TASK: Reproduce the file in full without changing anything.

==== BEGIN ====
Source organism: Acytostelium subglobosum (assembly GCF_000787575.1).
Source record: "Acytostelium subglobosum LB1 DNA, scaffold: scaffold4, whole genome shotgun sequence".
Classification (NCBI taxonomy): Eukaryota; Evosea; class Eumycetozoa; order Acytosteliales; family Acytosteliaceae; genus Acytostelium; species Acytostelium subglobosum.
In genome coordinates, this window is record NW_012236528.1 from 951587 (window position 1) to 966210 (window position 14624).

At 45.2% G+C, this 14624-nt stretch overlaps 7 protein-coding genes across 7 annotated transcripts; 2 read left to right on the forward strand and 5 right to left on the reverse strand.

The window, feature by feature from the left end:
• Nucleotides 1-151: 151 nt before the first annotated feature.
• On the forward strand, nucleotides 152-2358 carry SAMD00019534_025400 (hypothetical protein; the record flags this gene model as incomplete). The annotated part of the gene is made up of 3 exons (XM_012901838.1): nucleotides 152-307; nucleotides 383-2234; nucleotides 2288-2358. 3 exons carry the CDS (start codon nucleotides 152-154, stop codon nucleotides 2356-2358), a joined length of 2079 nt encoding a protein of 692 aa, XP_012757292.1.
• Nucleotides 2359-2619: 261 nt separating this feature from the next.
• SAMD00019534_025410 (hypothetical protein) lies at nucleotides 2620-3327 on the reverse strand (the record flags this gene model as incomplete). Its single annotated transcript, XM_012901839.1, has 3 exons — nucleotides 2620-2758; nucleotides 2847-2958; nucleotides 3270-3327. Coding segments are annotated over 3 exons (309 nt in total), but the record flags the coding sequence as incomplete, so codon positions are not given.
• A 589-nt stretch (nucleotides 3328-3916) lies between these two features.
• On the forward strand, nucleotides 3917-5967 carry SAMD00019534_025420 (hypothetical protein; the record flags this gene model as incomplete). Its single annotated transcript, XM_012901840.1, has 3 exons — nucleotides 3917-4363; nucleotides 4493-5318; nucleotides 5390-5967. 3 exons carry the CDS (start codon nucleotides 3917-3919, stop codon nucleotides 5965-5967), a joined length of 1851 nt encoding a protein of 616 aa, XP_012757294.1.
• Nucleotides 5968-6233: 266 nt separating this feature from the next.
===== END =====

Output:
Source organism: Acytostelium subglobosum (assembly GCF_000787575.1).
Source record: "Acytostelium subglobosum LB1 DNA, scaffold: scaffold4, whole genome shotgun sequence".
Classification (NCBI taxonomy): Eukaryota; Evosea; class Eumycetozoa; order Acytosteliales; family Acytosteliaceae; genus Acytostelium; species Acytostelium subglobosum.
In genome coordinates, this window is record NW_012236528.1 from 951587 (window position 1) to 966210 (window position 14624).

At 45.2% G+C, this 14624-nt stretch overlaps 7 protein-coding genes across 7 annotated transcripts; 2 read left to right on the forward strand and 5 right to left on the reverse strand.

The window, feature by feature from the left end:
• Nucleotides 1-151: 151 nt before the first annotated feature.
• On the forward strand, nucleotides 152-2358 carry SAMD00019534_025400 (hypothetical protein; the record flags this gene model as incomplete). The annotated part of the gene is made up of 3 exons (XM_012901838.1): nucleotides 152-307; nucleotides 383-2234; nucleotides 2288-2358. 3 exons carry the CDS (start codon nucleotides 152-154, stop codon nucleotides 2356-2358), a joined length of 2079 nt encoding a protein of 692 aa, XP_012757292.1.
• Nucleotides 2359-2619: 261 nt separating this feature from the next.
• SAMD00019534_025410 (hypothetical protein) lies at nucleotides 2620-3327 on the reverse strand (the record flags this gene model as incomplete). Its single annotated transcript, XM_012901839.1, has 3 exons — nucleotides 2620-2758; nucleotides 2847-2958; nucleotides 3270-3327. Coding segments are annotated over 3 exons (309 nt in total), but the record flags the coding sequence as incomplete, so codon positions are not given.
• A 589-nt stretch (nucleotides 3328-3916) lies between these two features.
• On the forward strand, nucleotides 3917-5967 carry SAMD00019534_025420 (hypothetical protein; the record flags this gene model as incomplete). Its single annotated transcript, XM_012901840.1, has 3 exons — nucleotides 3917-4363; nucleotides 4493-5318; nucleotides 5390-5967. 3 exons carry the CDS (start codon nucleotides 3917-3919, stop codon nucleotides 5965-5967), a joined length of 1851 nt encoding a protein of 616 aa, XP_012757294.1.
• Nucleotides 5968-6233: 266 nt separating this feature from the next.